A 12-year-old boy searches for the one thing that will enable him to win the affection of the girl of his dreams. To find it he must discover the story of the Lorax, the grumpy yet charming creature who fights to protect his world.
A woman transformed into a giant after she is struck by a meteorite on her wedding day becomes part of a team of monsters sent in by the U.S. government to defeat an alien mastermind trying to take over Earth.
A teenager finds herself transported to a deep forest setting where a battle between the forces of good and the forces of evil is taking place. She bands together with a rag-tag group of characters in order to save their world -- and ours.
In the walled city of Thneed-Ville, where everything is artificial and even the air is a commodity, a boy named Ted hopes to win the heart of his dream girl, Audrey. When he learns of her wish to see a real tree, Ted seeks out the Once-ler, a ruined old businessman outside of town in a stark wasteland. Upon hearing of how the hermit gave into his greed for profits and devastated the land over the protests of the Lorax, Ted is inspired to undo the disaster. However, the greedy Mayor of Thneed-Ville, Aloysius O'Hare, has made his fortune exploiting the environmental collapse and is determined to stop the boy from undermining his business. Written by
Kenneth Chisholm (firstname.lastname@example.org)
This film is the first interpretation of the story to put a face to the Once-Ler. In the book and the original cartoon, the Once-Ler is only depicted from the arms down. See more »
During the "How Bad Can I Be" song it is seen that the Once' Ler has his sunglasses on when he adds the Truffula tree to his shirt, and a few shots later he is shown putting his sunglasses on. See more »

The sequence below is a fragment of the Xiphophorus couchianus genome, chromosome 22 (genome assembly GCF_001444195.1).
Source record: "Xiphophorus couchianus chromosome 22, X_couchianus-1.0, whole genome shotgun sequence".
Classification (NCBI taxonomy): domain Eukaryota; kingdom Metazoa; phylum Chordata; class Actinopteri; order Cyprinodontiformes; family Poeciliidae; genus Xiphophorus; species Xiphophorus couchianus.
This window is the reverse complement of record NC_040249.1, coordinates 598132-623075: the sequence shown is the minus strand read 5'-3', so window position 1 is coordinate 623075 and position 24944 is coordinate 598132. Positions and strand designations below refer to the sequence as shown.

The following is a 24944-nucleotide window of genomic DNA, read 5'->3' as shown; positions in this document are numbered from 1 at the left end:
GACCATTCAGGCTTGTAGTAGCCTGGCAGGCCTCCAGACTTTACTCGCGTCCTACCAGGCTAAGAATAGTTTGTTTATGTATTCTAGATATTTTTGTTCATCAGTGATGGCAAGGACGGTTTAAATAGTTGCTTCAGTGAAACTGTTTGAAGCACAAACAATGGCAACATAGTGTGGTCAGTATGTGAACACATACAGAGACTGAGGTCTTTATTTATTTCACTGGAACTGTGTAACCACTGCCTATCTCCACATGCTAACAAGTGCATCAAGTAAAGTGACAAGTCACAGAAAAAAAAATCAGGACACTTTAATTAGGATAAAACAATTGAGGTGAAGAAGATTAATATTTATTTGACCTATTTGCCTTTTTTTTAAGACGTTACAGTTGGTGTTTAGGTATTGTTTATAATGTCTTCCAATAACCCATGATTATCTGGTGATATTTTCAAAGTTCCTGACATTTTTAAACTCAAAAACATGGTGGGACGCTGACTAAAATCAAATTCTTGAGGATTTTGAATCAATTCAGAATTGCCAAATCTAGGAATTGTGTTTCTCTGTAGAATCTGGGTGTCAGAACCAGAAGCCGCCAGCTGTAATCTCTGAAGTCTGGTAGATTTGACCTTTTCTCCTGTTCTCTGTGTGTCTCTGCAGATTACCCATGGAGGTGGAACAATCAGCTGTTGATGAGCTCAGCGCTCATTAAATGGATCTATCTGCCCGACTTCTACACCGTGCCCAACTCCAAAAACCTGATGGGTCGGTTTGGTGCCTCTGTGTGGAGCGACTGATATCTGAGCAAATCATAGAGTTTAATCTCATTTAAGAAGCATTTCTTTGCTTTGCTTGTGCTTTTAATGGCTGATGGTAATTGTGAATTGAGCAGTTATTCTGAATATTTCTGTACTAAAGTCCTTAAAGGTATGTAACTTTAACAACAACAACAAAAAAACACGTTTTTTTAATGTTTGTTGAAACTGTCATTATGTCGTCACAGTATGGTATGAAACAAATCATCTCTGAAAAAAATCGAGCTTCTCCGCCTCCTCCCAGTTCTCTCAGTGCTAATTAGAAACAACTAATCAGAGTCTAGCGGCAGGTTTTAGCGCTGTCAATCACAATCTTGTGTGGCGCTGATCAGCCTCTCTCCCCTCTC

...in this case, changes from the book/original TV short. A lot of people have been lamenting the "frame story" this movie adds in, as well as the idea of making the Once-ler a human character. As far as the frame goes, it's done pretty well. It's a bit flat but perfectly enjoyable for younger kids. Making the Once-ler human, though? BRILLIANT. Hear me out. The original Once-ler was a faceless force of destruction, a shadowy embodiment of greed. This Once-ler is just a stupid kid with a dream, a guy who wants to change the world. He's not evil, but he lets his success get to his head, and that brings about his own downfall and the destruction of the forest. That's FANTASTIC, and here's why: that's how the world really is! Companies don't sit around all day cackling about how much smog they're pumping into the atmosphere; it's a process, and something that happened gradually. Obliviousness is just as dangerous as maliciousness, and that's a really powerful lesson. This can happen to YOU if you're not careful; anybody can hurt the planet if they don't pay attention. That's a rare lesson, and one I'm really pleased to see in this movie.
So, is it silly and stupid sometimes? Yes, of course. But it's colorful and exuberant, and in a lot of ways I think it really captured the "Seuss-ness" that similar remakes have missed. There's nothing offensive about it (besides the miserable marketing) and my little brother enjoyed it as a fun movie. I enjoyed it for giving us a deeper--and in my opinion, very powerful--character type: the accidental villain, the everydude who makes a horrible mistake that the environment suffers for. So take that as you will...but overall, I found myself liking this a lot more than I expected. Definitely worth a watch.
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